- Paperback: 192 pages
- Publisher: Harvard University Press; Reprint edition (September 15, 1999)
- Language: English
- ISBN-10: 0674000730
- ISBN-13: 978-0674000735
- Product Dimensions: 6 x 0.5 x 9 inches
- Shipping Weight: 12.6 ounces (View shipping rates and policies)
- Average Customer Review: 2 customer reviews
- Amazon Best Sellers Rank: #2,875,470 in Books (See Top 100 in Books)
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Practical Induction Reprint Edition
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Written with panache and vigor, boldly confident in laying out its argumentative strategy, and full of colorful examples, this book gives us a good time while plying us with its central positive theses: that, in order to remain unified agents capable of carrying out any serious plans, we must be able to learn from experience about what is desirable, and that, accordingly, this learning should be counted as a kind of inductive practical inference that plays a legitimate role in our thinking. (Henry S. Richardson Ethics)
Elijah Millgram's Practical Induction is a graceful, tightly-argued essay built around the thought that figuring out what one should seek is intimately related to determining what things matter and why, and that this, in turn, requires learning as one goes along...The argument goes by way of entertaining and thoughtful examples which are both original and given very much in the spirit of the style of practical reasoning Milgram christens practical induction...The approach is refreshing and the result is a finely-argued good read. The detail of the argument, moreover, gives both substance and the philosophical bite to the point that people learn what matters and why in life through living, and that one hallmark of practical rationality must be letting this wisdom guide action without eroding one's ability to respond to change appropriately. (Candace Vogler Mind 2000-07-01)
Millgram's argument has as a consequence that psychology is as impotent to predict our responses to new circumstances in the practical sphere as it is to predict the shape of new theories in science--only one, but not the least, of the surprising things one finds oneself thinking about anew when one puts down this very surprising book. (John Robertson Philosophical Quarterly)
Millgram argues for an intriguing set of conclusions, and some of the arguments are ingenious. The manuscript is full of fine writing, with richer, more nuanced examples than is usual in philosophical writing. Millgram situates his arguments in a wide range of relevant literature within analytic philosophy. He has a fine mastery of the craft of philosophy, of how to construct arguments. Most of all, he does provide arguments where the philosophers he most closely agrees with too often resort to vague assertion and rhetoric. (Allan Gibbard, University of Michigan)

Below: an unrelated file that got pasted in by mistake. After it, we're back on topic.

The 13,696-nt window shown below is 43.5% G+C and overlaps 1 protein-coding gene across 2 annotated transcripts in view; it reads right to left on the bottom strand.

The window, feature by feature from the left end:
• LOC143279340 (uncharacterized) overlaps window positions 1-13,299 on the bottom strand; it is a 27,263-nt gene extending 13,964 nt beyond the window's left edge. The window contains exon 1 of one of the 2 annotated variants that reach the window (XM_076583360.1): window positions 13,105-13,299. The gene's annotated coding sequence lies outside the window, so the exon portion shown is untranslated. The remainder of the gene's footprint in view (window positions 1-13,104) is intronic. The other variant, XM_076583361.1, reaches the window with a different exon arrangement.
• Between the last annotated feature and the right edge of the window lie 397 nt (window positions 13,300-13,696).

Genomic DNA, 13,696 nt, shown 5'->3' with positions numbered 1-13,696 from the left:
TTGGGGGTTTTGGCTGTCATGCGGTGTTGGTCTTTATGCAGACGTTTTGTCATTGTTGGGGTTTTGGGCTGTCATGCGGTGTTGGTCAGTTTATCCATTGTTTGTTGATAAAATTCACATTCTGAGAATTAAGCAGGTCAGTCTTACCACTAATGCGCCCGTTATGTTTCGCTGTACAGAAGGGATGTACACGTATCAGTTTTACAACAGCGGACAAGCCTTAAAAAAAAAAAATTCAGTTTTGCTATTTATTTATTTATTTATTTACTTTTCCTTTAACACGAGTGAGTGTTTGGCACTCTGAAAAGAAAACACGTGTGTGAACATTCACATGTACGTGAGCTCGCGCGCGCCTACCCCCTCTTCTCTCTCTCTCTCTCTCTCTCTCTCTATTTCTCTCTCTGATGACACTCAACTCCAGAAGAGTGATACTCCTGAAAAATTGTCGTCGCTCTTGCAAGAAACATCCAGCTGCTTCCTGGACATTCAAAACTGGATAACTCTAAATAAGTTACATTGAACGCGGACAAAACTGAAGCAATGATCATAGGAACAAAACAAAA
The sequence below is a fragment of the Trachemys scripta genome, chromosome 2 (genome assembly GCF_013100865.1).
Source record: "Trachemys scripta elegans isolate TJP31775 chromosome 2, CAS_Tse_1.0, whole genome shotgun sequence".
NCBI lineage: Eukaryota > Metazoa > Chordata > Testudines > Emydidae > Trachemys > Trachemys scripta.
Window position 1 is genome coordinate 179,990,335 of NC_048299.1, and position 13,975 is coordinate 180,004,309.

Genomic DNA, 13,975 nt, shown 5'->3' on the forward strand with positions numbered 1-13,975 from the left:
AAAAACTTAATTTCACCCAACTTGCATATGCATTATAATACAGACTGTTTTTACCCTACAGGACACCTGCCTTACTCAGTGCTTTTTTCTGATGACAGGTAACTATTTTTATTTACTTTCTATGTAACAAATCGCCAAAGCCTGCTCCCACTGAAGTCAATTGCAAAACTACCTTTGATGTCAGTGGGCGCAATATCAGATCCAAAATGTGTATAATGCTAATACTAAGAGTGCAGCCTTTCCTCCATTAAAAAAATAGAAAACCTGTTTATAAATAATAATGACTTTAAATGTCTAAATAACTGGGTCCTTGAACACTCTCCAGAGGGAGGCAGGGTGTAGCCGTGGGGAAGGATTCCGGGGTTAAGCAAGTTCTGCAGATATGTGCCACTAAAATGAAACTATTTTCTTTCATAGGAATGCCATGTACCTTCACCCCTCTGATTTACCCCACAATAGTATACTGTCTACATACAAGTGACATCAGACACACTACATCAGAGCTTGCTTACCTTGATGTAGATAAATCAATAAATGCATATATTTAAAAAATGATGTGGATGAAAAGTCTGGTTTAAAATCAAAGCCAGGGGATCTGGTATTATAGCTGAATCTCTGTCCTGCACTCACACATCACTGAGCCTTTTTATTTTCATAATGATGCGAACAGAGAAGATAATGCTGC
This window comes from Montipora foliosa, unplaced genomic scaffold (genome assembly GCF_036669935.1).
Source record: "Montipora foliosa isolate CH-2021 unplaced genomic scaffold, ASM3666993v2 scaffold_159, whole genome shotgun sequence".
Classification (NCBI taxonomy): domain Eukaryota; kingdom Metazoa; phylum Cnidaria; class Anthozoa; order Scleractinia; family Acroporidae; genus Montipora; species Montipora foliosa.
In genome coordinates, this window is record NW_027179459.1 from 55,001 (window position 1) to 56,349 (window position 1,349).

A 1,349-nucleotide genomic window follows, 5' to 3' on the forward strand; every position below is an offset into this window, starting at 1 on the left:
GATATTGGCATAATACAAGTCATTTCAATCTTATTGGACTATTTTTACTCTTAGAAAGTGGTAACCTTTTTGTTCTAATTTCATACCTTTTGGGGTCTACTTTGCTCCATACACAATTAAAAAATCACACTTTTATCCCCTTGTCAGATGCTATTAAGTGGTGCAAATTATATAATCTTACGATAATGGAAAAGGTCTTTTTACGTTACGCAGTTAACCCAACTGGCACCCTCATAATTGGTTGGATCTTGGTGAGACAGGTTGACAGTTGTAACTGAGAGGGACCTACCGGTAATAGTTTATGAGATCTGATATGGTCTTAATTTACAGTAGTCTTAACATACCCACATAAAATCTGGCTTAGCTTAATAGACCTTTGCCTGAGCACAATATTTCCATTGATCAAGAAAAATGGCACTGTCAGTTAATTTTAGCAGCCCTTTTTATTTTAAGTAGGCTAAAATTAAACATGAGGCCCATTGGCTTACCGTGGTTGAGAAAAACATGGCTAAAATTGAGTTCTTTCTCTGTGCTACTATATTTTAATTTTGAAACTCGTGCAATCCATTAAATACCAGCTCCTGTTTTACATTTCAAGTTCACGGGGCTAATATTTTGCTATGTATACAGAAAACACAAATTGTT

This is a bold, imaginative, original set of theses and arguments. It is set out with force and elegance. While I find myself with some serious doubts, it is a powerful statement that should be part of current debates. (Michael Bratman, Stanford University)
Millgram argues for an intriguing set of conclusions, and some of the arguments are ingenious. The manuscript is full of fine writing, with richer, more nuanced examples than is usual in philosophical writing. Millgram situates his arguments in a wide range of relevant literature within analytic philosophy. He has a fine mastery of the craft of philosophy, of how to construct arguments. Most of all, he does provide arguments where the philosophers he most closely agrees with too often resort to vague assertion and rhetoric. (Allan Gibbard, University of Michigan) --This text refers to an out of print or unavailable edition of this title.
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Top customer reviews
I can see how others consider the author a clear writer -- compared to other philosophers. However, I still struggled with the reading a bit. There are two problems. The first, is that I lost the overall picture of Millgram's arguments while he examined details and refuted objections. And second, there is the philosophical jargon. If you do not know what "backward-directed inferential committments" are, you had better learn.
The greatest achievement of the book are the sections in which Millgram shows the importance of experience in a constantly changing world. He proves that an agent that cannot learn is doomed to suffer defeat when presented with surprising challenges. In addition, he refutes the idea of a "super Talmud" -- a book of wisdom that speaks on every topic.
Millgram also wrote a nice section toward the end on how we make and maintain friendships. This part was fascinating, because, like philophy in general, it makes us think about a familiar area in a new way.
If you are new to philosophical writing, be prepared to look some words up and struggle a bit to keep on track. However, it will be worth it as you gain insights into human nature through reading this fine book.